Amid the ongoing controversy over whether the talc in Johnson & Johnson’s Baby Powder actually causes ovarian cancer, a potentially damning piece of evidence has surfaced during discovery in a recently-filed lawsuit that will soon be going to trial.

For decades, the New Jersey-based healthcare products company has claimed that the talc used in its flagship product “has never contained asbestos and it never will.” However, recently unsealed documents dating back to the early 1970s tell a different story. Plaintiffs are now saying that J&J’s talc “is not now, nor has it ever been free from asbestos and asbestiform fibers.”

To date, there have been five verdicts in favor of plaintiffs who allege that their ovarian cancer was caused by the talc contained in Baby Powder, including a record $417 million awarded to a 63-year-old woman in California. That plaintiff, Eva Echeverria, alleged that J&J continued to promote its product for genital use despite its knowledge of scientific studies linking talc to ovarian cancer. Johnson & Johnson, which plans to appeal that verdict, continues to insist that they are “guided by science, which supports the safety of Johnson’s Baby Powder.”

There is arguably some mixed evidence about the carcinogenicity of talc by itself. However, there is no question about asbestos. That mineral, which is often found near talc deposits, has long been known to cause a variety of cancers. Until now, none of the current lawsuits against J&J have involved asbestos. That is about to change. A case brought against Johnson & Johnson in California alleges that the plaintiff developed mesothelioma as the result of breathing the company’s talc-containing products over a forty-year period.

The recently unsealed documents show test results of the talc used by J&J as being free of asbestos as far back as 1972. A decade later, the company commissioned a global study of the talc used in its products, which was found to be “free from asbestiform minerals.” However, a 1973 report from one of the company’s talc suppliers indicated the presence of minerals that “might be classified as asbestos fibers.” After that report was received, a company official recommended that talc in its products be replaced with cornstarch.

Instead, Johnson & Johnson went on the offensive in 1974 when another talc supplier in Italy published a booklet revealing the discovery of asbestos fibers in its product. According to the documents that have come to light, a scientist at J&J considered the publication to be a “business threat” that could “raise doubts on the validity of the documentation of purity and safety of talc.” That scientist pressured the owners of the talc mining operation to suppress the English-language version of the booklet until J&J could make “revisions.” All references to asbestos in J&J’s “official” version were then deleted.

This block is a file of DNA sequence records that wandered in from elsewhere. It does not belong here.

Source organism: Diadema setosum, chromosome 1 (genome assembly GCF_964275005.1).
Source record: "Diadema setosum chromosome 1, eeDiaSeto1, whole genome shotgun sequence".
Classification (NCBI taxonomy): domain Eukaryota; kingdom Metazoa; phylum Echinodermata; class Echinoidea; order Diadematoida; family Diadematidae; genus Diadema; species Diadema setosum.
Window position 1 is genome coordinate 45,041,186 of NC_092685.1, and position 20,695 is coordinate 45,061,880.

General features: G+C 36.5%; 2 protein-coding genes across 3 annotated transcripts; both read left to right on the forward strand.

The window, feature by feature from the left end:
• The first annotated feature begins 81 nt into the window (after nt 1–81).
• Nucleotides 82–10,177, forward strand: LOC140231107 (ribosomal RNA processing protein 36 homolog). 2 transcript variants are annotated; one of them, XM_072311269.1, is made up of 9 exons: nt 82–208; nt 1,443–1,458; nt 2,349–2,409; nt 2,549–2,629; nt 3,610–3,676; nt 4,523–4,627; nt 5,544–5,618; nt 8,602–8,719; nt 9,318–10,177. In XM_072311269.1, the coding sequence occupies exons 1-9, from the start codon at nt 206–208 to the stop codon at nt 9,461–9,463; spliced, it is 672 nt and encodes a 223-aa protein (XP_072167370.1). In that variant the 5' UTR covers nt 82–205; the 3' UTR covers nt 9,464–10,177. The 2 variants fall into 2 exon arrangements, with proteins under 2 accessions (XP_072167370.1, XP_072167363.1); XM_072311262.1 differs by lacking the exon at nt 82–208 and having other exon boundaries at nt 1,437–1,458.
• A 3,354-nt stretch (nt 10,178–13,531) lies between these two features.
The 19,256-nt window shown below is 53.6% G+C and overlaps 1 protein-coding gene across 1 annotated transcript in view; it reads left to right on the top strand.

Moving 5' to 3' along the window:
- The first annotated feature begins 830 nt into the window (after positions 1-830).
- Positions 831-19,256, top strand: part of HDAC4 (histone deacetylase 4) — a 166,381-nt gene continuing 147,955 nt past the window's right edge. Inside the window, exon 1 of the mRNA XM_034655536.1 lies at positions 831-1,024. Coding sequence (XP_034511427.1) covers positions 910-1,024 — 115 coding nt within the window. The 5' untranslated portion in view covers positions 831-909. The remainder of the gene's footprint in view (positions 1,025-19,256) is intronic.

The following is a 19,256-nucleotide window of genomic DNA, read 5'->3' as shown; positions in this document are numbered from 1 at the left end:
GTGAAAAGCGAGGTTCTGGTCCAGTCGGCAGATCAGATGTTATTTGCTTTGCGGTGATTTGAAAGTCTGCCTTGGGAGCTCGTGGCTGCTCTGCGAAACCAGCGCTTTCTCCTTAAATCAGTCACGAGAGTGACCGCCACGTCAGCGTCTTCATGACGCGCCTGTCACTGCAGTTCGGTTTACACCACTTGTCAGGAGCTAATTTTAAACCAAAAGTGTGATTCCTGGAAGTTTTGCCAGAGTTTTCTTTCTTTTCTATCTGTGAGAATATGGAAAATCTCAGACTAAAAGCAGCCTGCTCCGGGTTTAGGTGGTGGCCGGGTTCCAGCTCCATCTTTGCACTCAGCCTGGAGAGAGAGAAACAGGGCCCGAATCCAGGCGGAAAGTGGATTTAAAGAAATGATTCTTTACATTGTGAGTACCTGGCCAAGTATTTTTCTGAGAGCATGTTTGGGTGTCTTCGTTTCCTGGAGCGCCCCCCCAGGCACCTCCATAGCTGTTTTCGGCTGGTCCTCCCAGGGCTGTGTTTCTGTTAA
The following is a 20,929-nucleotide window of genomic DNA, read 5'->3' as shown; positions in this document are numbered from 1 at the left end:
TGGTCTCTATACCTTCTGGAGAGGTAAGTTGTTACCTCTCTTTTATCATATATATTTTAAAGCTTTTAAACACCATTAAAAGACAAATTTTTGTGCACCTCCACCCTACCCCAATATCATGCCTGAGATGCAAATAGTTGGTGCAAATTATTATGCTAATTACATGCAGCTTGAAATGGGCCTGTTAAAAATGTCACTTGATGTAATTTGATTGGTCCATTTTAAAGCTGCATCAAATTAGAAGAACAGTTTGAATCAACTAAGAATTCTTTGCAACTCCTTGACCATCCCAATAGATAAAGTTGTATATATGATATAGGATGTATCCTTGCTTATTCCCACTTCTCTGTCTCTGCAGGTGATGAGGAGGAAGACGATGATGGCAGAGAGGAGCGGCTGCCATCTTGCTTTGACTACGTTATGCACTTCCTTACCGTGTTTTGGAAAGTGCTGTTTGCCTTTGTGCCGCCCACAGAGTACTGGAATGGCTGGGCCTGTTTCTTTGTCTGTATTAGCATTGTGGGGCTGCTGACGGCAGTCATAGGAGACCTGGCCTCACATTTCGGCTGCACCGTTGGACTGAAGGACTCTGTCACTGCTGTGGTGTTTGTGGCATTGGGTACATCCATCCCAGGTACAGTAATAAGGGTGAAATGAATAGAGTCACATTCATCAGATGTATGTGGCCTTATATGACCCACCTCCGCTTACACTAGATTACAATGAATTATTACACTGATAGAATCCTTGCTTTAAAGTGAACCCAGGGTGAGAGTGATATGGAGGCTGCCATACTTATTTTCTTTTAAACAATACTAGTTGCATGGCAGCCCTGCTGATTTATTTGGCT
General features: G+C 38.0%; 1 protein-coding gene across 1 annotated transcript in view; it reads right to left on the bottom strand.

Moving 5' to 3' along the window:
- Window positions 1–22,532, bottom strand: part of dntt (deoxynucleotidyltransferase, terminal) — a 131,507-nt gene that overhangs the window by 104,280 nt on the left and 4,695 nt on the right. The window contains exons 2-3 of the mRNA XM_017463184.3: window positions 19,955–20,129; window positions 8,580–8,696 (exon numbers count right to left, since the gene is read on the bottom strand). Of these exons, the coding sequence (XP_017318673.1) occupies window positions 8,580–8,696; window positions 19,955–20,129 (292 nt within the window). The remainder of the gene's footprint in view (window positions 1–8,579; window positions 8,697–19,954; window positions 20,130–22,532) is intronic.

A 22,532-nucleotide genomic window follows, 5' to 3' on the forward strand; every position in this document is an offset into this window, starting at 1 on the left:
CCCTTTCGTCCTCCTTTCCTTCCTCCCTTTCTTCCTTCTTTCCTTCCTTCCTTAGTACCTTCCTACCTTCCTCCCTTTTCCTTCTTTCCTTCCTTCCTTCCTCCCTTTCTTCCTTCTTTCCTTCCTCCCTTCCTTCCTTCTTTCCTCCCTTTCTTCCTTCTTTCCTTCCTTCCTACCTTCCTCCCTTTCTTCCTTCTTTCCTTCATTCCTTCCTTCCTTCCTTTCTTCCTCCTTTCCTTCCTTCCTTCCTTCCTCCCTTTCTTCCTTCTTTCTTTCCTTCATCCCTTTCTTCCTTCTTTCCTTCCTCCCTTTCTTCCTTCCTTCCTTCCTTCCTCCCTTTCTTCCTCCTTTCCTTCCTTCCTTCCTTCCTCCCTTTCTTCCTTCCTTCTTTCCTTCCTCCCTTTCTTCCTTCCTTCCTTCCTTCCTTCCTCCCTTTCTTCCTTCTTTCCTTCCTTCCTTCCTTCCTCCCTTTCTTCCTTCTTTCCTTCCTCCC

Plaintiff’s counsel Mark Lanier confronted J&J’s chief medical officer during a deposition, asking if she had ever seen the “revised” booklet in question, which she denied. He then referred to early test results that had revealed trace amounts of asbestos and asked whether or not J&J should have issued a warning. The witness replied that at that time, “…there could have been different types of testing that may not be as accurate as the testing we have today.”

Even trace amounts of asbestos in talc pose a serious health threat.  Dr. Barry Castleman, a public health scientist who has studied asbestos and health issues for more than four decades, says talc “is a problem even if it’s found in small amounts…especially because it’s used by children and women.” In 1972, he wrote a letter to Johnson & Johnson warning them about the health hazards of asbestos in talc. Their response, according to Castleman, was that “there was no asbestos in talc.”

If that is truly the case, why did Johnson & Johnson suppress the booklet from its Italian supplier?


This recent revelation will be shedding new light on the question of the carcinogenicity of Johnson & Johnson’s talc-containing products, what the company knew about it – and why they chose to conceal that information.

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K.J. McElrath is a former history and social studies teacher who has long maintained a keen interest in legal and social issues. In addition to writing for The Ring of Fire, he is the author of two published novels: Tamanous Cooley, a darkly comic environmental twist on Dante's Inferno, and The Missionary's Wife, a story of the conflict between human nature and fundamentalist religious dogma. When not engaged in journalistic or literary pursuits, K.J. works as an entertainer and film composer.